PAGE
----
|progress (photo: hydropackulicity.sarahjohns..)|
“The terms "left" and "right" appeared during the French Revolution of 1789 when members of the National Assembly divided into supporters of the king to the president's right and supporters of the revolution to his left. One deputy, the Baron de Gauville explained, ‘We began to recognize each other: those who were loyal to religion and the king took up positions to the right of the chair so as to avoid the shouts, oaths, and indecencies that enjoyed free rein in the opposing camp.’” (http://en.wikipedia.org/wiki/Left%E2%80%93right_politics)
Sounds simple: rightests value stability and tradition; leftists are eager and open for the risks of change. Viewed from the left, the rightests are unthinking idiots; viewed from the right, leftists are agnostic morons.
Through his first term in office and proceeding into the second, Barack Obama has become increasingly aware that the divide is not a thin line, but a treacherous chasm. Attempting to negotiate a bipartisan agreement on the shape of the stimulus package for the American economy in 2008-9, he was rebuffed by the Republicans and had to force the package through with a “hard vote” of the then-Democratic-ruled Congress.
There were those in the French parliament who opposed the seating arrangement becoming permanent; they feared the development of a calcified party system. Their foresight, however, did not prevent what we see today: representatives in parliaments being shoehorned into positions that their constituents don’t necessarily support; the politics of zero-sum, win or lose debate that crucifies the very meaning of democracy: rule by the people.
The New Democrats and Liberals in our current parliament are seated to the left of the speaker in blocks, the ruling Conservatives to the right. Although some may detect a believer/agnostic distinction that still fits, it’s obvious that the king vs. revolution divide has evolved over time into something quite different in focus, if not in temperament. It appears in Canada today that the “right wing” is occupied by those who consider king/religion to be economic growth and the agnostic left to be looking for social and environmental “revolution.”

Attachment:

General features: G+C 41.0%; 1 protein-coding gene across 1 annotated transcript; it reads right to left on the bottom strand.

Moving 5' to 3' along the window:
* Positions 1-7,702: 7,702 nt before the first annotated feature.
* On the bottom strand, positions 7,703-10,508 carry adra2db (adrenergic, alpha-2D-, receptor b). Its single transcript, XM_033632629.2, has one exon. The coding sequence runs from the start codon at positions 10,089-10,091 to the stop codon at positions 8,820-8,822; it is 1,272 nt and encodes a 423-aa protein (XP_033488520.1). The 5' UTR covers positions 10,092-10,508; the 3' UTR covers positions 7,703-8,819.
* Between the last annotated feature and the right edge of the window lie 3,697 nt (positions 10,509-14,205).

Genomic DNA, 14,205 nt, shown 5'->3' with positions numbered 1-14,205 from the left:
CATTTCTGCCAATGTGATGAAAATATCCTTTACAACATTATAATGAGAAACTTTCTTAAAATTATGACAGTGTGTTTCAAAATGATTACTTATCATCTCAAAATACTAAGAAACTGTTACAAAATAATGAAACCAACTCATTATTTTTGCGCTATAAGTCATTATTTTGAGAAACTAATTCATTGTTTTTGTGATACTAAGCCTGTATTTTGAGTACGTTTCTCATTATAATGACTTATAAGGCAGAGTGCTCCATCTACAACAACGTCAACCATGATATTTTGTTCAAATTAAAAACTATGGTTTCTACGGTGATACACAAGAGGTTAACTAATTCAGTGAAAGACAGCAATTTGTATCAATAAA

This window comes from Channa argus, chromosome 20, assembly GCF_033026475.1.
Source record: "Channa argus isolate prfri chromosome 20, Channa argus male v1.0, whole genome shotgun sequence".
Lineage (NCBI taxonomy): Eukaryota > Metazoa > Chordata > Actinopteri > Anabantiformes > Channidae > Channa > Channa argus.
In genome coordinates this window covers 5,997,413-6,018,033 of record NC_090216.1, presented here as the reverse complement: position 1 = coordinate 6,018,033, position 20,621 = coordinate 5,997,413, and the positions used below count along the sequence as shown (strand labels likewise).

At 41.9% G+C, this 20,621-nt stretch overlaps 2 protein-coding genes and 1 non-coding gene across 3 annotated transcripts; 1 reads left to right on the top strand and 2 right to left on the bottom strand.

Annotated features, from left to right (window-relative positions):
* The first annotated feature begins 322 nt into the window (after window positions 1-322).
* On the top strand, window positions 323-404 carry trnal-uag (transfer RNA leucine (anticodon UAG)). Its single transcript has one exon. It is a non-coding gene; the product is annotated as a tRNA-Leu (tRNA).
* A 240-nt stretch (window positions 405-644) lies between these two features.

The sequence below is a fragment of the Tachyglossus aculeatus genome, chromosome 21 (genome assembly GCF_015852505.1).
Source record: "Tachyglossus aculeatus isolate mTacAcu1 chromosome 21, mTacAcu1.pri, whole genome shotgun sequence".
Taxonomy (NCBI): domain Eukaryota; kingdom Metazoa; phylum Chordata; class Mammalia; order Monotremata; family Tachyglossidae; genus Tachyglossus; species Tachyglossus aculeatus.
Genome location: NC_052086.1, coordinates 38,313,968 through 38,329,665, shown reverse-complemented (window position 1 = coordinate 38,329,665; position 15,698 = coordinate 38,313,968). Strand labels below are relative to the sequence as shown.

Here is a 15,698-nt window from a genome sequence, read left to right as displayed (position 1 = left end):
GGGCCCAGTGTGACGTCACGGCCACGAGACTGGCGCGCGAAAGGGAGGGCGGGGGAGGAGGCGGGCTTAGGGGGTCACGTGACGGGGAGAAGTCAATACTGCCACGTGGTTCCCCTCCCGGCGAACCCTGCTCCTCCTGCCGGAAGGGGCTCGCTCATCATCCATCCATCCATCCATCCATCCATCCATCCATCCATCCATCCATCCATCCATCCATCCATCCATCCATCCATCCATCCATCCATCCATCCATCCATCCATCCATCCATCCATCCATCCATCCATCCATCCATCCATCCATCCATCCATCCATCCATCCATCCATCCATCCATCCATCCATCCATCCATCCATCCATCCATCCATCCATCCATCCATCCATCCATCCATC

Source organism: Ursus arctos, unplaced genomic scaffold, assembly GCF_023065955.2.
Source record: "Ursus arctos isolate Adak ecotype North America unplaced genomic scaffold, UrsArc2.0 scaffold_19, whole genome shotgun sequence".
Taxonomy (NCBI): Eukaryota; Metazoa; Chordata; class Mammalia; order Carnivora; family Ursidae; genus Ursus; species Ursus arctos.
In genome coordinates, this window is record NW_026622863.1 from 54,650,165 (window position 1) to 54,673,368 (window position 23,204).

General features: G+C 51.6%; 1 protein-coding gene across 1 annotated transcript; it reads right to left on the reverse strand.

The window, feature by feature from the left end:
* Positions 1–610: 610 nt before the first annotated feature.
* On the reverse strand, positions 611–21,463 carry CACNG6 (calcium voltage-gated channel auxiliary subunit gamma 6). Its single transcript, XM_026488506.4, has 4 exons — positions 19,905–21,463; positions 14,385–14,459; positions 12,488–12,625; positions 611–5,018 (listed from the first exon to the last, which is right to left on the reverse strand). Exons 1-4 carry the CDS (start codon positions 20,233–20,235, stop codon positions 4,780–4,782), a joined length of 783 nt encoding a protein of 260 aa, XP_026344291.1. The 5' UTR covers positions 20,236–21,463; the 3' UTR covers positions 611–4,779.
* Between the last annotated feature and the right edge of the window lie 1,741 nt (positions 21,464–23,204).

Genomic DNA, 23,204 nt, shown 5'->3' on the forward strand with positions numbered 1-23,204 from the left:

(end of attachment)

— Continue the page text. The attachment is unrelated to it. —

Simplified, true, but there is still a substantial helping of insight in the observation that a portion of the population tends to favour traditional values and another portion has come to look to progress as the answer. The party system makes it very difficult for us to admit that traditional answers should rule in case one and liberal thinking should govern case two.
Once a liberal, always a liberal.
Makes me wonder what the outcome would be if each politician would select his/her seat in our parliament through a draw among all the seats in the house. Alas, I think the current arrangement may be necessary to prevent representatives from resorting to physical violence; in Canada today, the aisle between left and right is wide, with furniture blocking access of one to the other.
An arrangement we wouldn’t tolerate in a Kindergarten classroom!
One big change, though, since Baron de Gauville, is that “the shouts, oaths, and indecencies that [enjoy] free rein” are no longer confined to the left side of the house.
Is that progress--destined to become tradition?